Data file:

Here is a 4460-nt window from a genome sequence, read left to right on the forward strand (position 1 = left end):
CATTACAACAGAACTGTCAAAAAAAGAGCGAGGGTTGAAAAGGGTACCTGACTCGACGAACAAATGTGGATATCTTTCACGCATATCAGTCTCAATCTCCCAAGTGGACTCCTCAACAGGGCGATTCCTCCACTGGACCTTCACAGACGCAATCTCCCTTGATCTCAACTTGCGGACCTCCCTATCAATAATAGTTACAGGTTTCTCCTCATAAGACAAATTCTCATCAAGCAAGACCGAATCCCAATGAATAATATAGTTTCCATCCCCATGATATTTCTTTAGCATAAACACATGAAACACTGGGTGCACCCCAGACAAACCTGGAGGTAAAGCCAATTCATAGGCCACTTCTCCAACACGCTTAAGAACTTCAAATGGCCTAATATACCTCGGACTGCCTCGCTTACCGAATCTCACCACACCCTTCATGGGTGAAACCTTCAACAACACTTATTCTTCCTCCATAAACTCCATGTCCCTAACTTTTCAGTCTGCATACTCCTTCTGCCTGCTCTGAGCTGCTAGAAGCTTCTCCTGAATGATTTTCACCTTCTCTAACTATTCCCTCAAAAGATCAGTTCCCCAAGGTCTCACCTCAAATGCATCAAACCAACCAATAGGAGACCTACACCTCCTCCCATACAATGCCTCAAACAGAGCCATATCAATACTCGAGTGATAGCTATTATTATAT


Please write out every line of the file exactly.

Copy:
Here is a 4460-nt window from a genome sequence, read left to right on the forward strand (position 1 = left end):
CATTACAACAGAACTGTCAAAAAAAGAGCGAGGGTTGAAAAGGGTACCTGACTCGACGAACAAATGTGGATATCTTTCACGCATATCAGTCTCAATCTCCCAAGTGGACTCCTCAACAGGGCGATTCCTCCACTGGACCTTCACAGACGCAATCTCCCTTGATCTCAACTTGCGGACCTCCCTATCAATAATAGTTACAGGTTTCTCCTCATAAGACAAATTCTCATCAAGCAAGACCGAATCCCAATGAATAATATAGTTTCCATCCCCATGATATTTCTTTAGCATAAACACATGAAACACTGGGTGCACCCCAGACAAACCTGGAGGTAAAGCCAATTCATAGGCCACTTCTCCAACACGCTTAAGAACTTCAAATGGCCTAATATACCTCGGACTGCCTCGCTTACCGAATCTCACCACACCCTTCATGGGTGAAACCTTCAACAACACTTATTCTTCCTCCATAAACTCCATGTCCCTAACTTTTCAGTCTGCATACTCCTTCTGCCTGCTCTGAGCTGCTAGAAGCTTCTCCTGAATGATTTTCACCTTCTCTAACTATTCCCTCAAAAGATCAGTTCCCCAAGGTCTCACCTCAAATGCATCAAACCAACCAATAGGAGACCTACACCTCCTCCCATACAATGCCTCAAACAGAGCCATATCAATACTCGAGTGATAGCTATTATTATAT